- Posted by: Valerie Vaz MP
- Category: News
I attended the launch of Kew Gardens Science Collections Strategy in Parliament on Thursday 15 March.
The Science Collections at the Royal Botanic Gardens, Kew, represent an asset that has been growing more or less continuously for the past 170 years. The Royal Botanic Gardens now have over 8.5 million specimens housed at their sites at Kew and Wakehurst.
These specimens range from dried plant and fungal material preserved on sheets of paper, to seeds in jars stored at -20 degrees, to DNA samples stored in freezers at -80 degrees.
They represent a global research resource, enabling the discovery of new knowledge on plants and fungi, their diversity and uses, and their potential to provide solutions to some of the most critical challenges facing humanity today.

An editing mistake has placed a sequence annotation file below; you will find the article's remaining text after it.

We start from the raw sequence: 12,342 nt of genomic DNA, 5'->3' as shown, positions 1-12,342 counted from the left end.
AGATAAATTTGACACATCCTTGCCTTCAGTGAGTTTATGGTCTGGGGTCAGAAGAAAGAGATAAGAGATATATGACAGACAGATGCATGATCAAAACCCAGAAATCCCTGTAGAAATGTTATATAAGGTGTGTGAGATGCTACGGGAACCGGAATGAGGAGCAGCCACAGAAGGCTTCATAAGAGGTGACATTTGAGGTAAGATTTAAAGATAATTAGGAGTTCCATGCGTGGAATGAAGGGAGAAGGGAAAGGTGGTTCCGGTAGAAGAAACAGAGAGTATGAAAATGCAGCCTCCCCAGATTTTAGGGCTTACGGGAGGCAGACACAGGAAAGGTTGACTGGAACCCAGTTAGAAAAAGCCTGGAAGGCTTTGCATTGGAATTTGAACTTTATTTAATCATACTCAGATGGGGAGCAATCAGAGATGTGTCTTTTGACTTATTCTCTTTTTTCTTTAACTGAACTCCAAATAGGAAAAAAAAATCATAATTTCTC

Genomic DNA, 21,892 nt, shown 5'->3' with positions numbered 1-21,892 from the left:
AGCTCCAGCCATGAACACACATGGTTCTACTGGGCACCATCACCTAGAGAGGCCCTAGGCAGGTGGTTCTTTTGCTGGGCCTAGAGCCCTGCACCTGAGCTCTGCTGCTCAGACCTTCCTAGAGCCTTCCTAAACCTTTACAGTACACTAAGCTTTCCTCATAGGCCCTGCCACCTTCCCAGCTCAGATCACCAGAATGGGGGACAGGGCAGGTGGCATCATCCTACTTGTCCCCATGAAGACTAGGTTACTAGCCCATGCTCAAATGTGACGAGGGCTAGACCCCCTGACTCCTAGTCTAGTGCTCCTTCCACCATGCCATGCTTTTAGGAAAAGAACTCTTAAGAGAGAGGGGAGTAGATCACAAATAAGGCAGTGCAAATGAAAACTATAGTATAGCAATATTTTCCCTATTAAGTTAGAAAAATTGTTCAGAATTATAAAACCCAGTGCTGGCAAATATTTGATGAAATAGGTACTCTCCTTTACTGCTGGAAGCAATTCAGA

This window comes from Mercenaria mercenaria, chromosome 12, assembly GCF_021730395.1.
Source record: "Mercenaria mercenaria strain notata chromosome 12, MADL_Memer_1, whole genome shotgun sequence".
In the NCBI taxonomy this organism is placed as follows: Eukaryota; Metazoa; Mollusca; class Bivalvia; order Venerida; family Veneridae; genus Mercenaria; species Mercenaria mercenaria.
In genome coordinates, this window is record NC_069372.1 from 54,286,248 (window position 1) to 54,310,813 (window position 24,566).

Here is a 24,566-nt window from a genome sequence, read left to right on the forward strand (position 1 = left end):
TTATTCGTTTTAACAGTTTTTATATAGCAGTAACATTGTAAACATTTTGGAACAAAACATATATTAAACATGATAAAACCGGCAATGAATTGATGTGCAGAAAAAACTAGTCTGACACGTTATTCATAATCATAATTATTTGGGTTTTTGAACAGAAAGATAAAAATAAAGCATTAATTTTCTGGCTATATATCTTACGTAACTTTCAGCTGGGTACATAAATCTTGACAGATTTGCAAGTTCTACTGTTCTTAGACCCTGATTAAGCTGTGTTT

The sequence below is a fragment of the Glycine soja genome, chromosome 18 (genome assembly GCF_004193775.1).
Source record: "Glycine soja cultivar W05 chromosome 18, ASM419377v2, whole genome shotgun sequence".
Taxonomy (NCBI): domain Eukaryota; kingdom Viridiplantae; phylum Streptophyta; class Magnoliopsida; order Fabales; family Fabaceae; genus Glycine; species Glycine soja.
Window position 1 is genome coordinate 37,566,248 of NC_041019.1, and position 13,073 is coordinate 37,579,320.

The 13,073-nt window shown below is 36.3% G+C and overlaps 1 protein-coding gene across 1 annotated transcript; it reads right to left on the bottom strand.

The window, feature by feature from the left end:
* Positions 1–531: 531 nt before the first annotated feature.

The Science Collections are used by a global community of researches – notable individuals such as Charles Darwin and Beatrix Potter, and those involved in developing trade in tea, coffee, rubber and plant-based medicines, were early users of the collections.
Find out more about the Science Collections Strategy here: www.kew.org/science/who-we-are-and-what-we-do/kews-science-strategy